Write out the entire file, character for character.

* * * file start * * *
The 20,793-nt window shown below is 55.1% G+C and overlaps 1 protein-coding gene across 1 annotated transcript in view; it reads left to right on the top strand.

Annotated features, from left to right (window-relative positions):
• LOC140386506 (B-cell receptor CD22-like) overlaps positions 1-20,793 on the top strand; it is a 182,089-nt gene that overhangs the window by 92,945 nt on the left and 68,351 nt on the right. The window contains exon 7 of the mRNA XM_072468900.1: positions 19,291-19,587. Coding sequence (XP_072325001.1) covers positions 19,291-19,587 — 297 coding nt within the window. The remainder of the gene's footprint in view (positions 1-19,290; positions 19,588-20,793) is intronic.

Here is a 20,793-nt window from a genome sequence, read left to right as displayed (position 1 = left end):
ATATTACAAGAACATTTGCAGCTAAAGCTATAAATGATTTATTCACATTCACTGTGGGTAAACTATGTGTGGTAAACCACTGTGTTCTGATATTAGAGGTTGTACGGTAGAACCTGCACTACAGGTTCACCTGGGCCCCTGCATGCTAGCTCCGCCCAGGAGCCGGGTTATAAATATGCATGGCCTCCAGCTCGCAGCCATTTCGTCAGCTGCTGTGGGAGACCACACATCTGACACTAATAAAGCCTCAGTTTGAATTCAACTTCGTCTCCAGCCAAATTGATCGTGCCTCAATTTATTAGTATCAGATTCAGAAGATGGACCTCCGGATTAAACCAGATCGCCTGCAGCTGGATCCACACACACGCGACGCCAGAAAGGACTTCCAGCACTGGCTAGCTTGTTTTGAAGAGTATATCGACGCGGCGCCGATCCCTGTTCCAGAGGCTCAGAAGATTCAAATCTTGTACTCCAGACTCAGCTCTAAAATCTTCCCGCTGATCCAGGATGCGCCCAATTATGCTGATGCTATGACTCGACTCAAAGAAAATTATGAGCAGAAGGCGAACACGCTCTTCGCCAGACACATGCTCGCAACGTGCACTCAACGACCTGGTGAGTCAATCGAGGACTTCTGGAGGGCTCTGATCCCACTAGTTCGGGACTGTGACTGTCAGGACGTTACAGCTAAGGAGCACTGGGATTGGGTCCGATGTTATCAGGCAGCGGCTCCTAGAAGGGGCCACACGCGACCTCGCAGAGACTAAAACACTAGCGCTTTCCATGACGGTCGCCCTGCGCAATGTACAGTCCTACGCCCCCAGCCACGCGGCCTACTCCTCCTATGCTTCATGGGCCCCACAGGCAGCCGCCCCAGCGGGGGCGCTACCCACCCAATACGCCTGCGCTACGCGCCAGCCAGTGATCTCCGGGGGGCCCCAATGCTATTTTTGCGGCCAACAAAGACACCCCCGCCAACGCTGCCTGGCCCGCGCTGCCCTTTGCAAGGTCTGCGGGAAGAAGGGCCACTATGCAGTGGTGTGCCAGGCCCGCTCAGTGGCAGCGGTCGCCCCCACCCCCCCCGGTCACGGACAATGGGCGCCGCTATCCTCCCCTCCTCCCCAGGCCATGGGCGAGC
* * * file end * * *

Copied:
The 20,793-nt window shown below is 55.1% G+C and overlaps 1 protein-coding gene across 1 annotated transcript in view; it reads left to right on the top strand.

Annotated features, from left to right (window-relative positions):
• LOC140386506 (B-cell receptor CD22-like) overlaps positions 1-20,793 on the top strand; it is a 182,089-nt gene that overhangs the window by 92,945 nt on the left and 68,351 nt on the right. The window contains exon 7 of the mRNA XM_072468900.1: positions 19,291-19,587. Coding sequence (XP_072325001.1) covers positions 19,291-19,587 — 297 coding nt within the window. The remainder of the gene's footprint in view (positions 1-19,290; positions 19,588-20,793) is intronic.

Here is a 20,793-nt window from a genome sequence, read left to right as displayed (position 1 = left end):
ATATTACAAGAACATTTGCAGCTAAAGCTATAAATGATTTATTCACATTCACTGTGGGTAAACTATGTGTGGTAAACCACTGTGTTCTGATATTAGAGGTTGTACGGTAGAACCTGCACTACAGGTTCACCTGGGCCCCTGCATGCTAGCTCCGCCCAGGAGCCGGGTTATAAATATGCATGGCCTCCAGCTCGCAGCCATTTCGTCAGCTGCTGTGGGAGACCACACATCTGACACTAATAAAGCCTCAGTTTGAATTCAACTTCGTCTCCAGCCAAATTGATCGTGCCTCAATTTATTAGTATCAGATTCAGAAGATGGACCTCCGGATTAAACCAGATCGCCTGCAGCTGGATCCACACACACGCGACGCCAGAAAGGACTTCCAGCACTGGCTAGCTTGTTTTGAAGAGTATATCGACGCGGCGCCGATCCCTGTTCCAGAGGCTCAGAAGATTCAAATCTTGTACTCCAGACTCAGCTCTAAAATCTTCCCGCTGATCCAGGATGCGCCCAATTATGCTGATGCTATGACTCGACTCAAAGAAAATTATGAGCAGAAGGCGAACACGCTCTTCGCCAGACACATGCTCGCAACGTGCACTCAACGACCTGGTGAGTCAATCGAGGACTTCTGGAGGGCTCTGATCCCACTAGTTCGGGACTGTGACTGTCAGGACGTTACAGCTAAGGAGCACTGGGATTGGGTCCGATGTTATCAGGCAGCGGCTCCTAGAAGGGGCCACACGCGACCTCGCAGAGACTAAAACACTAGCGCTTTCCATGACGGTCGCCCTGCGCAATGTACAGTCCTACGCCCCCAGCCACGCGGCCTACTCCTCCTATGCTTCATGGGCCCCACAGGCAGCCGCCCCAGCGGGGGCGCTACCCACCCAATACGCCTGCGCTACGCGCCAGCCAGTGATCTCCGGGGGGCCCCAATGCTATTTTTGCGGCCAACAAAGACACCCCCGCCAACGCTGCCTGGCCCGCGCTGCCCTTTGCAAGGTCTGCGGGAAGAAGGGCCACTATGCAGTGGTGTGCCAGGCCCGCTCAGTGGCAGCGGTCGCCCCCACCCCCCCCGGTCACGGACAATGGGCGCCGCTATCCTCCCCTCCTCCCCAGGCCATGGGCGAGC